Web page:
In Sanders v. State, 707 So. 2d 664 (Fla. 1998) it was held to be reversible error for the court to refuse to allow defense counsel the opportunity to question and attempt to rehabilitate a prospective juror who was against the death penalty. The court observed the “general principle” that defense counsel must be afforded an opportunity to rehabilitate jurors who have expressed objections to the death penalty or conscientious or religious principles against its infliction.

c) Challenges for Cause: The rule provides that if any prospective juror 1) has any interest in the action, 2) has formed any opinion about the action, 3) is sensible of any bias or prejudice concerning the action, or 4) does not stand indifferent to the action, the juror should be striken by the court for cause. These topics are discussed in greater detail in other sections of this blog. (See “Qualifications and Disqualifications of Jurors” and “Any Reasonable Doubt Standard.”)  The rule also provides that when the nature of any civil action requires a knowledge of reading, writing, and arithmetic, or any of them, to enable a juror to understand the evidence to be offered, the fact that any prospective juror does not possess the qualifications is a ground for a challenge for cause.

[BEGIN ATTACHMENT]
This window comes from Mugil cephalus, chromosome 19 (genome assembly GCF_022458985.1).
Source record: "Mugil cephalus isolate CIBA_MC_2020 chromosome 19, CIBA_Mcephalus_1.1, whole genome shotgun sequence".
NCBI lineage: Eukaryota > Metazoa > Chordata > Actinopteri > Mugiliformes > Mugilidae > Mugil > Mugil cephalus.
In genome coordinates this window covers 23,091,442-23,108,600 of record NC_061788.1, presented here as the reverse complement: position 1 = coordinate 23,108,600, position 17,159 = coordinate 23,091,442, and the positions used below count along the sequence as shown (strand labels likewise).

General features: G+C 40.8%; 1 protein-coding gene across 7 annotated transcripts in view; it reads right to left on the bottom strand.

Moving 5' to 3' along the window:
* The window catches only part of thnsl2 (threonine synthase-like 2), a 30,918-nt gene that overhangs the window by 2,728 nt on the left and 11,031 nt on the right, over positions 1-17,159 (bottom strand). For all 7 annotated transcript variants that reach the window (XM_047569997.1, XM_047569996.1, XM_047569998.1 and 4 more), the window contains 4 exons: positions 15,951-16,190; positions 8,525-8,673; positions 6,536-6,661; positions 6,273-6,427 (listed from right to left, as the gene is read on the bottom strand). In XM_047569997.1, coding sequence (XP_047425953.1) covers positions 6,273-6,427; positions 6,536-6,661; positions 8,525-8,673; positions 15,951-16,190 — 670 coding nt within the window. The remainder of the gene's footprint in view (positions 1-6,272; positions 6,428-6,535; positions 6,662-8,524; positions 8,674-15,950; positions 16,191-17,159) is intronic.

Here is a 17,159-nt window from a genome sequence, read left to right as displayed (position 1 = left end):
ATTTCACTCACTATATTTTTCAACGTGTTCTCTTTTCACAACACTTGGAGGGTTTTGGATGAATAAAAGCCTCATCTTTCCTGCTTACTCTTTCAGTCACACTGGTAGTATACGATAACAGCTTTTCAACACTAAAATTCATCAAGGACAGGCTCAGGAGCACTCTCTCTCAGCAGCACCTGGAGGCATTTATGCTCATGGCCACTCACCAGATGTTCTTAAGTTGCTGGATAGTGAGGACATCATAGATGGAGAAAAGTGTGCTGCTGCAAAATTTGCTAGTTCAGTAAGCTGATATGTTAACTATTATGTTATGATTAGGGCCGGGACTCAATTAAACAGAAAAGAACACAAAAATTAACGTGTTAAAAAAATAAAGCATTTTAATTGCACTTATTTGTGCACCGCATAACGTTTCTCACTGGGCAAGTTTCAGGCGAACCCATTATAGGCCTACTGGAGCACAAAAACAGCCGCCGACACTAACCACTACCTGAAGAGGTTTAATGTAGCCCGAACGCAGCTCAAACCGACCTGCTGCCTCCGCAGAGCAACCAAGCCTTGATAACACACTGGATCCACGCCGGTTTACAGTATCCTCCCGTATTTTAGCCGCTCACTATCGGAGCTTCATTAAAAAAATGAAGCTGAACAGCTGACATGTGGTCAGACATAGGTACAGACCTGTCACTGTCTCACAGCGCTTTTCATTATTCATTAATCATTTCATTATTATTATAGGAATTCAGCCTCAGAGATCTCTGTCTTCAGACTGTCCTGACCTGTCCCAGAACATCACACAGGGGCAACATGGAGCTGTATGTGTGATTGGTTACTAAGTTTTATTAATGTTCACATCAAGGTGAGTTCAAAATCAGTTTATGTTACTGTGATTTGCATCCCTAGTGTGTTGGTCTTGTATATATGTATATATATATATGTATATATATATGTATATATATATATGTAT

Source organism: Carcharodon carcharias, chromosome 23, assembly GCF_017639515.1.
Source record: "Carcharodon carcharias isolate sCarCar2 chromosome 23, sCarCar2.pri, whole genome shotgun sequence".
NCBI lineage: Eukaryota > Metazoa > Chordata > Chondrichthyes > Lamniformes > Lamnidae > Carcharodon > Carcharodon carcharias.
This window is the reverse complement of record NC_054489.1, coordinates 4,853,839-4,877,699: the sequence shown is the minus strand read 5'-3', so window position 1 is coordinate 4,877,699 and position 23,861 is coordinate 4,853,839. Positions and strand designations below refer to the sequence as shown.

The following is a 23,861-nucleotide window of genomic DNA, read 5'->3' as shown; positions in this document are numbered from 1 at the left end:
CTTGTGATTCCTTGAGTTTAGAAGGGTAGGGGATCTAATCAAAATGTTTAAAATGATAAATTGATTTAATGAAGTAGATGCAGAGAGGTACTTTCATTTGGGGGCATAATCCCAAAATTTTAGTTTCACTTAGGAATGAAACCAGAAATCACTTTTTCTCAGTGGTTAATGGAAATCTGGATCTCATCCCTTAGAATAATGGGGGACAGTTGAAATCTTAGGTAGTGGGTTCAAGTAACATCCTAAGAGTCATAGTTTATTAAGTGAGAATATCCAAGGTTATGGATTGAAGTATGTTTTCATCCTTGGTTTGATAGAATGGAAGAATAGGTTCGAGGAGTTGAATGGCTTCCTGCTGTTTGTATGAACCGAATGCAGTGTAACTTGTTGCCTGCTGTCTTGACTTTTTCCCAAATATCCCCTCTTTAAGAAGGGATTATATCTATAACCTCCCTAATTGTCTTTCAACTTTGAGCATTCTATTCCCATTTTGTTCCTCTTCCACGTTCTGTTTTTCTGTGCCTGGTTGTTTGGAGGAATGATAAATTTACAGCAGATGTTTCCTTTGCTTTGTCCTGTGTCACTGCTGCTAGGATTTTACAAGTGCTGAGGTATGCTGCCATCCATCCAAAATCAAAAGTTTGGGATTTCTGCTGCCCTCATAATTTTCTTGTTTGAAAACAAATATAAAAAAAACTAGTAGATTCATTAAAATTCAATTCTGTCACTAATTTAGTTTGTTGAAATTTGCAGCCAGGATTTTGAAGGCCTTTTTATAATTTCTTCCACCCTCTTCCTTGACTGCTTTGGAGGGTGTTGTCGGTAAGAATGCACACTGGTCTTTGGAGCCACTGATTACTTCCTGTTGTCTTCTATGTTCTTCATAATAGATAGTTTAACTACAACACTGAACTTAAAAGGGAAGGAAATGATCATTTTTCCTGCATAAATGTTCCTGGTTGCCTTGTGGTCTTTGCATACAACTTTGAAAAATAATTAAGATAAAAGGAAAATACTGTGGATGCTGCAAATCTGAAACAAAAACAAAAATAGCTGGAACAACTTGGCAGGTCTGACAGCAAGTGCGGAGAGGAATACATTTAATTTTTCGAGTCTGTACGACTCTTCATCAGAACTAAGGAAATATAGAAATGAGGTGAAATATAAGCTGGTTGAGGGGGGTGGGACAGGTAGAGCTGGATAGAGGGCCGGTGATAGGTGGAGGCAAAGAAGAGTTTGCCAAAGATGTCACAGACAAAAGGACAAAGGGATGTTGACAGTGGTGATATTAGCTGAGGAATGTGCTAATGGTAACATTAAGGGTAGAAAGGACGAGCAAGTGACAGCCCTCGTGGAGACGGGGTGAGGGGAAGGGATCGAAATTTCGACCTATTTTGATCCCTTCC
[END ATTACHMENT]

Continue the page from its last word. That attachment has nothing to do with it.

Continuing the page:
d) Peremptory Challenges: Both sides get the same number of peremptory challenges. The rules states “Each party is entitled to 3 peremptory challenges of jurors, but when the number of parties on opposite sides is unequal, the opposing parties are entitled to the same aggregate number of challenges to be determined on the basis of 3 peremptory challenges to each party on the side with the greater number of parties. Florida case law is clear that a party should never have to use a peremptory challenge to strike a juror who should have been stricken by the court for cause. Kopsho v. State, 959 So. 2d 168 (Fla. 2007), and commentary. Peremptory challenges are intended to cure the seating of a juror whom counsel suspects, but cannot prove, is biased. Busby v. State, 894 So. 2d 88 (Fla. 2004) at 101.

What is a “party” for purposes of determining the number of peremptory challenges? “When several persons whose interests are common are joined on either side of a civil action, they should be treated as but one party within the meaning of the rule. The interest of persons on the same side of an action must be essentially or potentially different or hostile to give each litigant the number of peremptory challenges allowed to a party.” Lemoine v. Cooney, 514 So. 2d 391 (Fla 4th DCA 1987) holding that Florida Patients Compensation Fund’s interests were neither different nor hostile from party it insured.